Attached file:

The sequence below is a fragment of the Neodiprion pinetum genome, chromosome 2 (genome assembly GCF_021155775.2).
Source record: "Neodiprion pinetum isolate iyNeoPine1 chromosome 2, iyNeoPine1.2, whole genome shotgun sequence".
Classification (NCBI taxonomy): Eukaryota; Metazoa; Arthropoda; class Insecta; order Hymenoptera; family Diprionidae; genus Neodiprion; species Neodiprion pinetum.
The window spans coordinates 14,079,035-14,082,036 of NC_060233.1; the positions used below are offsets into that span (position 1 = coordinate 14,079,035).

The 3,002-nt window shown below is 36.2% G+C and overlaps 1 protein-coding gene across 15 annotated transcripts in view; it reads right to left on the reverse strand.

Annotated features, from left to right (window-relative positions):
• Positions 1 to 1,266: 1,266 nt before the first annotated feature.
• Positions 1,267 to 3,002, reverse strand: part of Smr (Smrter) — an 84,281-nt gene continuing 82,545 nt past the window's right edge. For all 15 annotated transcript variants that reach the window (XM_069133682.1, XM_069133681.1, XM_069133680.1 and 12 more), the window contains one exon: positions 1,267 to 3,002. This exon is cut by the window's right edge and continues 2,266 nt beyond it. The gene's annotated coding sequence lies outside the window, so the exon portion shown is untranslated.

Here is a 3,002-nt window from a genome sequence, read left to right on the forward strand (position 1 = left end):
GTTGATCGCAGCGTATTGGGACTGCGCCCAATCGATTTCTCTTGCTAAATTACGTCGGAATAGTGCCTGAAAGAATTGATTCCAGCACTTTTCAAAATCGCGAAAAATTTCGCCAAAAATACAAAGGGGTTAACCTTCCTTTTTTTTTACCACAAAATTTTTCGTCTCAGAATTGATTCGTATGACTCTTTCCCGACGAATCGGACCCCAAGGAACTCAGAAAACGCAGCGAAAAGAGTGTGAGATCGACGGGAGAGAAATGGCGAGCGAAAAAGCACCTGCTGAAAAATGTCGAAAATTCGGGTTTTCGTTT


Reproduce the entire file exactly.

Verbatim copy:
The sequence below is a fragment of the Neodiprion pinetum genome, chromosome 2 (genome assembly GCF_021155775.2).
Source record: "Neodiprion pinetum isolate iyNeoPine1 chromosome 2, iyNeoPine1.2, whole genome shotgun sequence".
Classification (NCBI taxonomy): Eukaryota; Metazoa; Arthropoda; class Insecta; order Hymenoptera; family Diprionidae; genus Neodiprion; species Neodiprion pinetum.
The window spans coordinates 14,079,035-14,082,036 of NC_060233.1; the positions used below are offsets into that span (position 1 = coordinate 14,079,035).

The 3,002-nt window shown below is 36.2% G+C and overlaps 1 protein-coding gene across 15 annotated transcripts in view; it reads right to left on the reverse strand.

Annotated features, from left to right (window-relative positions):
• Positions 1 to 1,266: 1,266 nt before the first annotated feature.
• Positions 1,267 to 3,002, reverse strand: part of Smr (Smrter) — an 84,281-nt gene continuing 82,545 nt past the window's right edge. For all 15 annotated transcript variants that reach the window (XM_069133682.1, XM_069133681.1, XM_069133680.1 and 12 more), the window contains one exon: positions 1,267 to 3,002. This exon is cut by the window's right edge and continues 2,266 nt beyond it. The gene's annotated coding sequence lies outside the window, so the exon portion shown is untranslated.

Here is a 3,002-nt window from a genome sequence, read left to right on the forward strand (position 1 = left end):
GTTGATCGCAGCGTATTGGGACTGCGCCCAATCGATTTCTCTTGCTAAATTACGTCGGAATAGTGCCTGAAAGAATTGATTCCAGCACTTTTCAAAATCGCGAAAAATTTCGCCAAAAATACAAAGGGGTTAACCTTCCTTTTTTTTTACCACAAAATTTTTCGTCTCAGAATTGATTCGTATGACTCTTTCCCGACGAATCGGACCCCAAGGAACTCAGAAAACGCAGCGAAAAGAGTGTGAGATCGACGGGAGAGAAATGGCGAGCGAAAAAGCACCTGCTGAAAAATGTCGAAAATTCGGGTTTTCGTTT